Analysis Pipeline


MRI Modalities


Blood oxygen level dependent (BOLD) responses to stimulus provocations represent the canonical method for non-invasive measurements of neural activation in real-time. While most stimulus presentation is achieved through the nose to take advantage of the primacy of the olfactory sensory modality in rodents, we also regularly use tactile stimulation and pharmacological agents (known as phMRI). Stimulation of other sensory modalities (e.g. sound) is under development. BOLD functional imaging is performed in awake animals using single-epoch stimulus provocation paradigms that allow us to image the unfolding pattern of activation across the entire brain in real time.

Scans typically last 10-45 min.
Good for assessing stimulus-induced changes in neural activation across the entire brain, in real-time.

Quantitative anisotropy diffusion tensor imaging (QA-DTI)

Quantitative anisotropy reflects the degree to which the diffusion of water (protons) varies in different directions. At a microscopic level there are many determinants of diffusion as the microarchitecture of brain parenchyma is composed of many components, including neurons and their axonal and dendritic fibers, glia, connective tissue, capillaries, and intracellular and extracellular water. Axonal properties and general microarchitecture within a voxel are the key determinants of diffusion anisotropy at a microscopic level, and the coherence of the axons in a voxel (i.e., are they parallel or crossing) is the key determinant of diffusion anisotropy at a macroscopic level.

Scans typically last 1 to 1.5 hrs and are performed on anesthetized animals.

Good for assessing changes in structure, regional microarchitecture.

Resting state functional connectivity (rfcMRI)

Resting state networks reflect neuronal baseline activity thought to measure low frequency fluctuations between functionally relevant brain areas. It is based on determining brain areas that demonstrate temporally correlated changes in BOLD signals, the most common used functional imaging modality. The default mode network refers to a resting state network with key brain areas, e.g. prefrontal and cingulate cortices, showing highly correlated brain activity and high metabolic demand. Functional connectivity is widely used in human imaging to monitor brain networks associated with normal perception, cognition, and emotion, and is also being used to identify abnormalities in connectivity associated with disordered function, such as addiction to drugs of abuse.

Scans typically last 10-20 min.

Volumetric anatomical analysis :

High-resolution anatomical scans can provide quantitative volumetric measurements of all regions included in each species’ 3D atlas. In this work we used predefined MRI Brain Atlas (Ekam Solutions LLC, Boston, MA) and registered the standard structural template image onto high resolution T2 weighted images for each individual subject using non-linear registration method implemented by Unix based software package Deformable Registration via Attribute Matching and Mutal-Saliency Weighting (DRAMMS). The atlas (image size 256x256x63) was then warped from the standard space into the subject image space (image size 256x256x40) using the deformation obtained from the above step using nearest-neighbor interpolation method. In the volumetric analysis, each brain region was therefore segmented and the volume values were extracted for all 171 ROIs, calculated by multiplying unit volume of voxel in mm3 by the number of voxels using in-house MATLAB script. To account for different brain sizes all the ROI volumes were normalized by dividing each ROI volume by total brain volume of that subject.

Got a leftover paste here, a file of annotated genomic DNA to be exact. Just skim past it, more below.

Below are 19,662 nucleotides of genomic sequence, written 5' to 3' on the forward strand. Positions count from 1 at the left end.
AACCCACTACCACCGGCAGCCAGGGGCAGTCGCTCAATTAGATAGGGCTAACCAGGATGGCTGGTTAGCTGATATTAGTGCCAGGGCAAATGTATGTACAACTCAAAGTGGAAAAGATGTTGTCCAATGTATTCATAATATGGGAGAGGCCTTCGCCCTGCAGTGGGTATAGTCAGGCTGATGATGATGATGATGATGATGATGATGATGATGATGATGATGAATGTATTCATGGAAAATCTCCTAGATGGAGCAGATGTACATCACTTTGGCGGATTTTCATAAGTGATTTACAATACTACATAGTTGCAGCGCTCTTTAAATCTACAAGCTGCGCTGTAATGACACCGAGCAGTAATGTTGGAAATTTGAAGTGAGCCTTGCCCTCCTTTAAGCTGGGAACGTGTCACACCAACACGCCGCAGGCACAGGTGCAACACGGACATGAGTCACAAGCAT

T1 & T2 Maps :

A workflow based on the ratio between standardized T1-weighted and T2-weighted magnetic resonance images serves as a new tool to image healthy brains. This technique, examining the utility “mapping” of the longitudinal and/or transverse (T1 and T2) relaxation times in the context of neurologic disease have demonstrated variations in T1 and T2 within specific brain regions within autism, schizophrenia, epilepsy, Parkinson’s, multiple sclerosis, and a host of other disorders.

Manganese-enhanced MRI (MEMRI) : 

Manganese serves as an essential for proper physiological functioning, as well as a calcium analog and can be involved in neuron firing (voltage gated channels). These properties of Mn2+ make it a useful contrast agent for anatomical and functional imaging in multiple systems, and can be used for enhancement of the brain cytoarchitecture for anatomical studies. MEMRI has been used to trace neuronal pathways, define morphological boundaries, and study connectivity in morphological and functional imaging studies.

Furthermore, given that Mn2+ is transported by microtubule-dependent axonal transport and can cross synapses to reach postsynaptic neurons, MEMRI has been used as a neuronal tract tracer for several neuronal pathways including the visual, olfactory, and somatosensory pathways, in a variety of animal models, such as mice, rats, monkeys, and birds. Currently, MEMRI has three primary applications in biological systems: contrast enhancement for anatomical detail, activity-dependent assessment and tracing of neuronal connections or tract tracing.

Magnetic Resonance Spectroscopy :

Magnetic Resonance Spectroscopy (MRS) captures information of concentration of brain metabolites such as NAA, Cho, Cr and lactate in the tissue examined. This study is good for evaluating CNS disorders, identifying specific patterns of metabolites, and identifying high grade from low grade brain tumors (MRS can compare the chemical composition of normal brain tissue with abnormal tumor tissue).